Although the CEP and the current national-scale assessment relied on the same computer model, the two used different emissions inventory inputs. The emissions inventory used to estimate concentrations for 1996 is much improved over the 1990 data used in the CEP. It is based on extensive state and local input and includes specific information (exact locations and emission characteristics) about many more sources than did the inventory used in the CEP. For this reason, EPA does not recommend comparing the two assessments since any changes in estimated toxic air pollutant concentrations could as likely be a result of the improved estimates of emissions as it could be due to a change in pollutant concentrations.
1. Based on the results of this assessment, does EPA think air toxics pose significant health risks?
A: Based on the results of this national-scale assessment and other studies, millions of people live in areas where air toxics may pose potentially significant health concerns.
Although air quality continues to improve, we feel that more needs to be done to reduce the potential for harm from exposures to these chemicals.
For this reason, EPA will continue to use and improve air toxics information and tools (i.e., monitoring networks, reporting requirements, inventories, and both national- and more local-scale assessment approaches) to support the evaluation, characterization, and tracking of risk.
EPA will also continue to develop air toxics regulations as well as cost-effective pollution prevention and other control options to address indoor and urban pollutant sources that significantly contribute to risk.
2. Based on this national-scale assessment, can EPA determine which areas and/or populations are at greatest risk from air toxics?
A: This assessment has not focused on the identification of geographic areas or populations that have significantly higher risks than others. Rather, it has focused on characterizing ranges of risks across the country independent of their location.
However, in general, we see that larger urban areas tend to carry larger risk burdens than smaller urban and rural areas because the emissions of air toxics tend to be higher in areas with more people. This trend is not universal, however, and can vary from pollutant to pollutant, according to its sources.
In addition, there are two reasons why EPA would not choose to rank areas of the country based on this assessment:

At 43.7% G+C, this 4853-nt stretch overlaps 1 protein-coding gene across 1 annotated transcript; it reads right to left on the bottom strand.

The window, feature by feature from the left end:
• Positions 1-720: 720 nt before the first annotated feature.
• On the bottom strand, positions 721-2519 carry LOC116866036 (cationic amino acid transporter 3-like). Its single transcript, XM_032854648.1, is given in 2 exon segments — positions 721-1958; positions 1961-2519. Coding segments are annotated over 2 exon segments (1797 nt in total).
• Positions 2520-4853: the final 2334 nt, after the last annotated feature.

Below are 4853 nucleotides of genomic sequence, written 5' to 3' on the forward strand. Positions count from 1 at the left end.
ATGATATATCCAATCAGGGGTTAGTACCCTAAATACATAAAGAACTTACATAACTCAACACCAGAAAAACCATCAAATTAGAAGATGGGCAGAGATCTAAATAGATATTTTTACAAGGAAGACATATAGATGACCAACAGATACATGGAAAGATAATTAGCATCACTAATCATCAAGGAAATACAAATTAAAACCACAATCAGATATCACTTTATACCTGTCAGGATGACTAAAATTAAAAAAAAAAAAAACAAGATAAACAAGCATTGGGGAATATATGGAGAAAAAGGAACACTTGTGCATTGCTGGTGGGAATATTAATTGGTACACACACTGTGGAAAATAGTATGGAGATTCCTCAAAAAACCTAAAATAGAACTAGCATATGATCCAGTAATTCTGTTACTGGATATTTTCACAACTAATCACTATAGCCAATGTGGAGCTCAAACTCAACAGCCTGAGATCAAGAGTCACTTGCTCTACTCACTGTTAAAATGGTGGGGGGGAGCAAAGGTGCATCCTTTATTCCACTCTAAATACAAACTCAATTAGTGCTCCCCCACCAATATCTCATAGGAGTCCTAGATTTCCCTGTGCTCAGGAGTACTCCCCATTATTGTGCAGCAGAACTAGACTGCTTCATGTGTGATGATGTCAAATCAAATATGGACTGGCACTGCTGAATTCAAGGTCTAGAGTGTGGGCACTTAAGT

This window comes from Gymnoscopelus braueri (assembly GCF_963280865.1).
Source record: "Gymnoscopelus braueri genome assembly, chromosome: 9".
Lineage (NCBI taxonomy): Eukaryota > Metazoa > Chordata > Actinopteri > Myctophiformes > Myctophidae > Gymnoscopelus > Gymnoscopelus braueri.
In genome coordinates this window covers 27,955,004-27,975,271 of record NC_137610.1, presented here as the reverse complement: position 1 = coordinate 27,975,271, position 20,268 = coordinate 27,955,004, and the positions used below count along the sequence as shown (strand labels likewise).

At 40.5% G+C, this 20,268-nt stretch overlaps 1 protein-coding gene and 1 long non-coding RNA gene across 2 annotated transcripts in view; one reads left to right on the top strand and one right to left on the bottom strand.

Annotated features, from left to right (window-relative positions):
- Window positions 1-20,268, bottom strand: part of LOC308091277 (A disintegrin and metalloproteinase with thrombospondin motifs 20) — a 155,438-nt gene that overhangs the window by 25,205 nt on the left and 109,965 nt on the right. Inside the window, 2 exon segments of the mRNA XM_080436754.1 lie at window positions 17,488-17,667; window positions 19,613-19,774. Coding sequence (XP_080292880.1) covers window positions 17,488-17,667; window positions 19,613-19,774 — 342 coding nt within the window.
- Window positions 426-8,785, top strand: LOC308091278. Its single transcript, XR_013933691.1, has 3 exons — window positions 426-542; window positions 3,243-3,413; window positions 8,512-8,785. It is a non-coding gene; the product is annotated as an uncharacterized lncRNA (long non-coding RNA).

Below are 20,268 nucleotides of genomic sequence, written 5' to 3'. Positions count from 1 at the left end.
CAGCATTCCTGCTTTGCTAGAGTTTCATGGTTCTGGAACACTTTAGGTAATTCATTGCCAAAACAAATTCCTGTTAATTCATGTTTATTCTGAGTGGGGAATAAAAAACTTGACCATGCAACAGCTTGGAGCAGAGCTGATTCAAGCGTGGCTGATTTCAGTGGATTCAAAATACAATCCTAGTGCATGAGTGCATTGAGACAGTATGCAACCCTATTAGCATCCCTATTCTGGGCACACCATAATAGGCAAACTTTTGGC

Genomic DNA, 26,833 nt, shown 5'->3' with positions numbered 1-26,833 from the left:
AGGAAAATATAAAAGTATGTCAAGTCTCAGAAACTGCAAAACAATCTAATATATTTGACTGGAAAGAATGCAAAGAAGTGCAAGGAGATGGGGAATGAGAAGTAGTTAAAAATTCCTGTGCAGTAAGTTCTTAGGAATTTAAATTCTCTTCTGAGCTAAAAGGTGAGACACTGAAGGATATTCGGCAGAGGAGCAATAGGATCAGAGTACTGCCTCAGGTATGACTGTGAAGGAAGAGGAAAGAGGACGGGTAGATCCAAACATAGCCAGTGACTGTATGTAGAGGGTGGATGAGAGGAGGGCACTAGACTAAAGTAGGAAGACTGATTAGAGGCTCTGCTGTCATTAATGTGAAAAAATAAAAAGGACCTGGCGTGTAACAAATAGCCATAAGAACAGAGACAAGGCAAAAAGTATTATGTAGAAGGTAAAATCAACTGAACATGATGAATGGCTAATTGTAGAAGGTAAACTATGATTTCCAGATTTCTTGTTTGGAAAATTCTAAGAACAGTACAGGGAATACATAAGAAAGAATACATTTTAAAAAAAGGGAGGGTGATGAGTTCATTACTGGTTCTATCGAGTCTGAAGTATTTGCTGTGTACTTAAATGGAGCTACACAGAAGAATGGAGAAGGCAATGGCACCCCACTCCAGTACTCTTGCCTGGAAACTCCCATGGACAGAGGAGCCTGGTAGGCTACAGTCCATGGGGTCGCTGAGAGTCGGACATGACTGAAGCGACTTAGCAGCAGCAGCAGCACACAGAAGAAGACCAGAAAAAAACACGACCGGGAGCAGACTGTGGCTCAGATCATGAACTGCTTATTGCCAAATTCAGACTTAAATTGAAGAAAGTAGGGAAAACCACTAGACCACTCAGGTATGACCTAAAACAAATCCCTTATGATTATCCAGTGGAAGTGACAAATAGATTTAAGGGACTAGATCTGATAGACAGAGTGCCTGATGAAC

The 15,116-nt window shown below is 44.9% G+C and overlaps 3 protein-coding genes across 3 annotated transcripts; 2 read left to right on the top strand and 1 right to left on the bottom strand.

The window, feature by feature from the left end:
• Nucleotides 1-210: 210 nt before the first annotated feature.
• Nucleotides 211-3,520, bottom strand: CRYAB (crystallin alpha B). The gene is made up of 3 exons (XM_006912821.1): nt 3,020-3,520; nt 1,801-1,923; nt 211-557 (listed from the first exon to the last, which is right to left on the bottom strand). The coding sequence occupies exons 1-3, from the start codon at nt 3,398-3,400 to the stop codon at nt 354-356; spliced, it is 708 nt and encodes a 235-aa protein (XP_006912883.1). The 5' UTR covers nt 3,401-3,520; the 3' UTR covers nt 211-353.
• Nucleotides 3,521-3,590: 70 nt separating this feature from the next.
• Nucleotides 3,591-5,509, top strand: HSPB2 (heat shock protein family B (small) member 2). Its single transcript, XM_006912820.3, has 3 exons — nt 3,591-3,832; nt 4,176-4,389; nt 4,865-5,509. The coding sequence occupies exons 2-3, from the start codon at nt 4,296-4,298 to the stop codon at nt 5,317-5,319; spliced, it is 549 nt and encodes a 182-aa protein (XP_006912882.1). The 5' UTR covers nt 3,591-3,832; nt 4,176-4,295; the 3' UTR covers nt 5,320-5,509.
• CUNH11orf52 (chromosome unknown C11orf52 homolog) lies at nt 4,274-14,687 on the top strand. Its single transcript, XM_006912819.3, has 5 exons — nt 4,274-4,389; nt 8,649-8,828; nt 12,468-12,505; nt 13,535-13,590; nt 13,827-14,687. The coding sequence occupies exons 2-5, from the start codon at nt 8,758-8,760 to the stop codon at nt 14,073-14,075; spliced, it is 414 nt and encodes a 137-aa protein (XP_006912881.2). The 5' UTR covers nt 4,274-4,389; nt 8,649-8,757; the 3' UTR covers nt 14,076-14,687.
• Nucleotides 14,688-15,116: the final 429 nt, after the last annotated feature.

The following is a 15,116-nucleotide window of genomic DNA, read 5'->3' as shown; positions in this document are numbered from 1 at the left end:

- First, some areas have done better jobs of reporting/monitoring than others. This thoroughness could give the incorrect impression of higher air toxics concentrations. Wisconsin and Minnesota, for example, have worked hard to ensure that their inventories are complete. As a result, these two states could appear to have relatively higher air toxics levels (e.g., for PCBs) when, in fact, their inventories are just better (i.e., more complete). As another example, Florida has developed more complete estimates for forest acreage burned within the State. As a result, Florida may appear to have relatively higher air toxics levels for those air toxics associated with wildfires and prescribed burning (e.g., Acrolein, PAHs).
- Second, these numbers are estimates of the concentrations in 1996, they do not reflect potentially significant air toxics reductions since that time.
3. What does EPA believe constitutes an acceptable level of risk?
A: Unlike other pollutants which EPA regulates, for air toxics there are no risk levels that represent acceptable or unacceptable regulatory thresholds.
However, EPA has made case-specific determinations such as the 1989 Benzene National Emission Standard for Hazardous Air Pollutants (NESHAP) that set up a two part risk-based decision framework. First, it set an upper limit of acceptability of 1 in 10,000 lifetime cancer risk for highly exposed individuals. Second, it set a target of protecting the greatest number of persons possible to an individual lifetime risk level no higher than approximately 1 in 1,000,000. In addition, these determinations called for considering other health and risk factors, including the uncertainty in the risk assessment, in making an overall judgment on acceptability.